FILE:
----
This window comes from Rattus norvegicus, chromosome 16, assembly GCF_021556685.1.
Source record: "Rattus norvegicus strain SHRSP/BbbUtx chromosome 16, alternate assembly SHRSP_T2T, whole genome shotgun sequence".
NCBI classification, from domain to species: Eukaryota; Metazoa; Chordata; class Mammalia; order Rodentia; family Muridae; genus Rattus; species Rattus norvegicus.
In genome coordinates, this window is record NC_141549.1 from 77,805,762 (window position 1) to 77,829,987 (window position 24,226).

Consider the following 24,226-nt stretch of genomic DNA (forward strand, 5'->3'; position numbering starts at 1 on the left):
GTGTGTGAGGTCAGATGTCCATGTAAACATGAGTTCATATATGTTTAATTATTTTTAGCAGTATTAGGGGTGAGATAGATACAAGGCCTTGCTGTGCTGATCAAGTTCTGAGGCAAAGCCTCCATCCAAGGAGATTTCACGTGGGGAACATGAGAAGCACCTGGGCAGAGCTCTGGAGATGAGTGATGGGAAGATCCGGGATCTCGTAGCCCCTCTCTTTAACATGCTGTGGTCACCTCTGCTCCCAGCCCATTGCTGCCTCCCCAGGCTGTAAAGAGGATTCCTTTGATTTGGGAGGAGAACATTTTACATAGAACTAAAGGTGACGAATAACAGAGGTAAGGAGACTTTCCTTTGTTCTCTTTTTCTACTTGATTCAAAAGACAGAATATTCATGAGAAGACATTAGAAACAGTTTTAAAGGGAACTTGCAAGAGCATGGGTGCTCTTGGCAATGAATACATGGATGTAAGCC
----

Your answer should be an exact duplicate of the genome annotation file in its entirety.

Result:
This window comes from Rattus norvegicus, chromosome 16, assembly GCF_021556685.1.
Source record: "Rattus norvegicus strain SHRSP/BbbUtx chromosome 16, alternate assembly SHRSP_T2T, whole genome shotgun sequence".
NCBI classification, from domain to species: Eukaryota; Metazoa; Chordata; class Mammalia; order Rodentia; family Muridae; genus Rattus; species Rattus norvegicus.
In genome coordinates, this window is record NC_141549.1 from 77,805,762 (window position 1) to 77,829,987 (window position 24,226).

Consider the following 24,226-nt stretch of genomic DNA (forward strand, 5'->3'; position numbering starts at 1 on the left):
GTGTGTGAGGTCAGATGTCCATGTAAACATGAGTTCATATATGTTTAATTATTTTTAGCAGTATTAGGGGTGAGATAGATACAAGGCCTTGCTGTGCTGATCAAGTTCTGAGGCAAAGCCTCCATCCAAGGAGATTTCACGTGGGGAACATGAGAAGCACCTGGGCAGAGCTCTGGAGATGAGTGATGGGAAGATCCGGGATCTCGTAGCCCCTCTCTTTAACATGCTGTGGTCACCTCTGCTCCCAGCCCATTGCTGCCTCCCCAGGCTGTAAAGAGGATTCCTTTGATTTGGGAGGAGAACATTTTACATAGAACTAAAGGTGACGAATAACAGAGGTAAGGAGACTTTCCTTTGTTCTCTTTTTCTACTTGATTCAAAAGACAGAATATTCATGAGAAGACATTAGAAACAGTTTTAAAGGGAACTTGCAAGAGCATGGGTGCTCTTGGCAATGAATACATGGATGTAAGCC